Botany class turns out to be an evening class with just one other student: Sirena Ong. Before either of them can register how…peculiar it is that they are the only two students in this after-hours class taught by a supervillain’s heir, the Monarch crashes the party. Neither student blinks when Professor von Helping’s skin melts off to reveal glowing red eyes and a metal body, but Dean intervenes before the arching can heat up properly. He is tired as hell of this nonsense and he will be damned if it follows him to the one place where he thought he’d finally taste normalcy. So he buys the Monarch off, issuing a check for what may be (unbeknownst to him) VenTech’s last million. Impressed by his handling of the situation and touched by his gentlemanly (if unnecessary) concern, Sirena bids Dean good night with a friendly peck on the cheek. Dean’s involuntary reaction does not bode well. Circumstances seem to be conspiring for Dean’s experience of “normal” life to include a love triangle with his brother and his brother’s girlfriend. This poor kid just cannot catch a break.
Hank has no idea what’s happening, or what is likely to happen. Now that Sirena’s in school, the gulf between their shared interests is only going to deepen. Dude, boyish charm and the sort of half-assed entrepreneurship that gets your customers killed by your bodyguards aren’t gonna be enough to sustain her interest. Although I hardly expected a happy ending, this is not the direction I wanted their relationship to go, and I’m already feeling anticipatory sadness at all the heartbreaking ways this arc could play out.
Doc and the Monarch are brothers in more than the biological sense: Both squandered their potential on obsessions. Doc still wants to outdo his dad, or get out from under his shadow, or shake his memory. However you frame it, he’s still trying to define himself in opposition to his father. And the Monarch can only define his life in opposition to Rusty’s, his life meaningless without his chosen arch. They’re so deep in their chosen ruts that not even the literally earth-shaking return of Jonas Venture and Don Fitzcarraldo from the actual dead could shake them loose. The real tragedy now might be how this narrow vision sabotages their own romantic and filial relationships – and in Doc’s case, constrains his children’s ability to imagine better lives for themselves. Dean will do anything to have an ordinary life but lacks the space and possibly the vision to create one for himself. And Hank will do anything to avoid ordinary life even as he fails to grasp the nuances and forces that govern the extraordinary life he has.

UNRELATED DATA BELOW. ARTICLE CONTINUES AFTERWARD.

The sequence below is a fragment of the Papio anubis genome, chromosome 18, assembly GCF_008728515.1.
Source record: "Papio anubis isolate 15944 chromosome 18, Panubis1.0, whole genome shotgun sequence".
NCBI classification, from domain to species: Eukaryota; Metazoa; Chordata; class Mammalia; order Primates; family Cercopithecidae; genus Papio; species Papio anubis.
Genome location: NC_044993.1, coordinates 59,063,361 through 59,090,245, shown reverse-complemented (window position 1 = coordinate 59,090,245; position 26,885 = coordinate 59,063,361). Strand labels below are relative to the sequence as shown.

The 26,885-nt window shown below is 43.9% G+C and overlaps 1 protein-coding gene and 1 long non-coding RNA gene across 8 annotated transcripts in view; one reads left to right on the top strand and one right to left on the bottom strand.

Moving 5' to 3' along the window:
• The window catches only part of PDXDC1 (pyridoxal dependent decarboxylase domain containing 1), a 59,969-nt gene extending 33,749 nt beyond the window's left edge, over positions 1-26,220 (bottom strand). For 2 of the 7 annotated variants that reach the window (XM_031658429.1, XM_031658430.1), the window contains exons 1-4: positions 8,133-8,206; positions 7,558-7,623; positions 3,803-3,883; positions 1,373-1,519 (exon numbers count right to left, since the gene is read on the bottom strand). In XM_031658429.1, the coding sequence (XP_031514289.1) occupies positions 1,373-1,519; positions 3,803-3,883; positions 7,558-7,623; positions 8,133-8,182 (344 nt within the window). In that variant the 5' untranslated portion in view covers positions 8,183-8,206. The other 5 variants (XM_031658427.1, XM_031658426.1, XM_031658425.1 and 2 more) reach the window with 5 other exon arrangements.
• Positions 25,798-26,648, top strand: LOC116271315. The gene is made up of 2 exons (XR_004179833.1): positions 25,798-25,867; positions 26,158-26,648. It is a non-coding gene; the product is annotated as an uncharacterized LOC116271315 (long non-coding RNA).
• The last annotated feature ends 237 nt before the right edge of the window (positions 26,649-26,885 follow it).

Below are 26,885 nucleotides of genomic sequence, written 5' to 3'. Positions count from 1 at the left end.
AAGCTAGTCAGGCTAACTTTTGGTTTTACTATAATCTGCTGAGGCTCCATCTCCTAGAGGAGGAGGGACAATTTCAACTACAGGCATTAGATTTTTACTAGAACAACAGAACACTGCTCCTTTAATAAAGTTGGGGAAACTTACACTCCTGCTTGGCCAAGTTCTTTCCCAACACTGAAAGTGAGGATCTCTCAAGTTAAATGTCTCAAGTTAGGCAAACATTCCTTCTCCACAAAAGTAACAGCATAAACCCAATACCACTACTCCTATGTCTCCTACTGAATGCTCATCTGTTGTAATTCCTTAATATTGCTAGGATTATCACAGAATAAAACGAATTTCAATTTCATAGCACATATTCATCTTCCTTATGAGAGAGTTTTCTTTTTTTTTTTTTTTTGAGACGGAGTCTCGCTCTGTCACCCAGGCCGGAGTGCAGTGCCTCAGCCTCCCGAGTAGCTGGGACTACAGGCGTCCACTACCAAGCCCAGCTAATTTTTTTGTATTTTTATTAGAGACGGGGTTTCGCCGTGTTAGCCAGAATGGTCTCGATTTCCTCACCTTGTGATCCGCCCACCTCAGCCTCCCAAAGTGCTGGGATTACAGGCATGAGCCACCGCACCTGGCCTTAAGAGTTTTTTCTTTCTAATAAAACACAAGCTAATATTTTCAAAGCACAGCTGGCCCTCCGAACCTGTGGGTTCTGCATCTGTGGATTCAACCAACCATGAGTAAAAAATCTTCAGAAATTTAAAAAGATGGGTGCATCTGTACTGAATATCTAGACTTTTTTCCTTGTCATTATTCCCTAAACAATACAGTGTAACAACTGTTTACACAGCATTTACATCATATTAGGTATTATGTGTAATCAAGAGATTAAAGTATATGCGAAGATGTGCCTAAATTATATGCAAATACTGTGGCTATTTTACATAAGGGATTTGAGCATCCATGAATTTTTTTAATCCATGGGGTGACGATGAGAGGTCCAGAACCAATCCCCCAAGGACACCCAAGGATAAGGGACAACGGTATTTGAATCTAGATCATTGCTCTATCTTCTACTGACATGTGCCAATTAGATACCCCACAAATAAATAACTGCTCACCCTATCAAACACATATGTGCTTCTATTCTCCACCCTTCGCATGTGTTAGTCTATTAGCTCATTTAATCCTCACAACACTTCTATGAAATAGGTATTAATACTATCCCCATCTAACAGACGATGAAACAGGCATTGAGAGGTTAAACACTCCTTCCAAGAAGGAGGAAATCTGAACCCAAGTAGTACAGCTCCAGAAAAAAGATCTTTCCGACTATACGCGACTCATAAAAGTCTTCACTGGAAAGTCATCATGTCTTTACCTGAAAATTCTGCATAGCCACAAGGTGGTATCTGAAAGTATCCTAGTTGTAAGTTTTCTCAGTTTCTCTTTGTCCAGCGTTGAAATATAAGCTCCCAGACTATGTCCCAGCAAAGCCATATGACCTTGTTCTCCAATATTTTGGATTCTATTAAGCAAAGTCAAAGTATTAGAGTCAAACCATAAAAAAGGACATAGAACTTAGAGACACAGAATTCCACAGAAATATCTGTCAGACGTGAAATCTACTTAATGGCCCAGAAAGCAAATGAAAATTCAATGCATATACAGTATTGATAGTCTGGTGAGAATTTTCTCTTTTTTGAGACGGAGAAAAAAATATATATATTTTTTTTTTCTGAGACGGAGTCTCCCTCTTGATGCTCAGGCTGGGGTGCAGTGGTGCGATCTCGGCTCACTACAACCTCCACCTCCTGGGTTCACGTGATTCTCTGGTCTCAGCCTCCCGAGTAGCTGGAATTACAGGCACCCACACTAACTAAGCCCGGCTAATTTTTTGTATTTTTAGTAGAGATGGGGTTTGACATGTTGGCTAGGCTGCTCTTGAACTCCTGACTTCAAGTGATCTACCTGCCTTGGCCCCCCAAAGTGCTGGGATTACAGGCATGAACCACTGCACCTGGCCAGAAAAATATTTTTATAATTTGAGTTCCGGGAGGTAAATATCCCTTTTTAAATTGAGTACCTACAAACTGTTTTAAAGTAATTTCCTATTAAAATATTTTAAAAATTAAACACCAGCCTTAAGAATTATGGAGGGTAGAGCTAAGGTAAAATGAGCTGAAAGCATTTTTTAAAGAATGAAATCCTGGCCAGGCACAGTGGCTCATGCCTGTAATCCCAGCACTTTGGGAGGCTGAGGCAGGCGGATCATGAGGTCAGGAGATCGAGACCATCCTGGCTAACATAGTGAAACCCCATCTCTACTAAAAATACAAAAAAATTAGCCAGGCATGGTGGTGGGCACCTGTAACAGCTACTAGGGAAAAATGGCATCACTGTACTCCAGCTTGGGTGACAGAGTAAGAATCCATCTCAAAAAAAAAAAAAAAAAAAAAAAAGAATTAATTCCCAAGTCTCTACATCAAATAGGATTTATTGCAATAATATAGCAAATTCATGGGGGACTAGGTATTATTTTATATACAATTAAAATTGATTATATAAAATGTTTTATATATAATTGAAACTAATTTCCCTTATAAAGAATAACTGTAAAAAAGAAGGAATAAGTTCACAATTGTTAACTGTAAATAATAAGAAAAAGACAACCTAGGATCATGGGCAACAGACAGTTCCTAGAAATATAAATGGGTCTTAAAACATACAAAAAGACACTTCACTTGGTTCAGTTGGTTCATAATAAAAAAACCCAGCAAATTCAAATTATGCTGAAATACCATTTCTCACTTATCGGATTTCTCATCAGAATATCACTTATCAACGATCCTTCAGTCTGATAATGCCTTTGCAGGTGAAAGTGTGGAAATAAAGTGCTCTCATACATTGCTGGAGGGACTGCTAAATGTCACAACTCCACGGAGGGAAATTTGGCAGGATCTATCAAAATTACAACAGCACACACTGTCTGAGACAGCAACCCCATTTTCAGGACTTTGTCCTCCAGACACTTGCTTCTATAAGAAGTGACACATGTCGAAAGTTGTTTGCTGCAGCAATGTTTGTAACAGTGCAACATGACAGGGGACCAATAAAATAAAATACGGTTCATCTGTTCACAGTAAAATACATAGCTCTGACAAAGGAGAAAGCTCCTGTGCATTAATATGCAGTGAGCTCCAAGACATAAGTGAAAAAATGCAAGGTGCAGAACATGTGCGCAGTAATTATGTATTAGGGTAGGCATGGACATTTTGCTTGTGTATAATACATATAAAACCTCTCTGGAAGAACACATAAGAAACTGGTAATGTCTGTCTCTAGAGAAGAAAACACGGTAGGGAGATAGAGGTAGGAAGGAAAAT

In the end, the Monarch thinks he’s getting what he wants (did that check actually clear?!), but everyone else seems to be getting set up to find out just how much they have to lose. Brock and Hatred have dispatched Hank’s AirBnMe guests. Doc will surely return from the hospital to a pile of bills, news of Dean’s check, and even more dire financial news about VenTech. Hank seems poised to lose his girlfriend, and Dean seems on the edge of losing his sanity and his brother. We never saw 21 confront his PTSD, and we’ve hardly seen what a toll her husband’s antics combined with her workload are taking on Dr. Mrs. The Monarch. All the pieces are in place for heartbreak, disappointment, and disaster.
Welcome to another season of The Venture Bros.
- “God can’t hear, you, dieciséis!”
- “We’re gonna start you off on the classics with a little help from visiting professor Mr. Zach Snyder!”
- “Pop wanted only two things in life: to rule the world, and to make his son just like him. Also to destroy Dr. Atomicus, so…three. Three things.”
- “I know Dean’s your favorite, but do you have to act like it?”
STRAY THOUGHTS & IDLE SPECULATION
- Adrienne lives!
- This week in voice talent, Nathan Fillion continues to voice Brown Widow/Jared and Gary Cole features as Professor Victor von Helping!
- Professor von Helping’s picture of his father is signed “Son, you are my greatest disappointment.”
- Do you think any remnants of Jonas and/or Vendata could be embedded somewhere in the building’s systems?
- Apparently Professor Nidaba survived his plunge, and Stars and Garters/Tosh Tompkins sneaks into his hospital room to sing to him: Could it be romance, arching, or something else entirely?
- The Monarch needs the pliable hold that is only possible with precious ambergris. He is decidedly not a Dapper Dan man.
- Almost everyone seems to be having trouble adjusting to life in a major city: Brock is going nuts in traffic. The Monarch is accustomed to the relative impunity of arching in much lower-density areas. Hank is confusing wealth with worldliness.
- Jared/Brown Widow’s dorm décor: a Canadian flag and a poster for a hit musical called Stuyvesant, featuring the titular character silhouetted astride a star.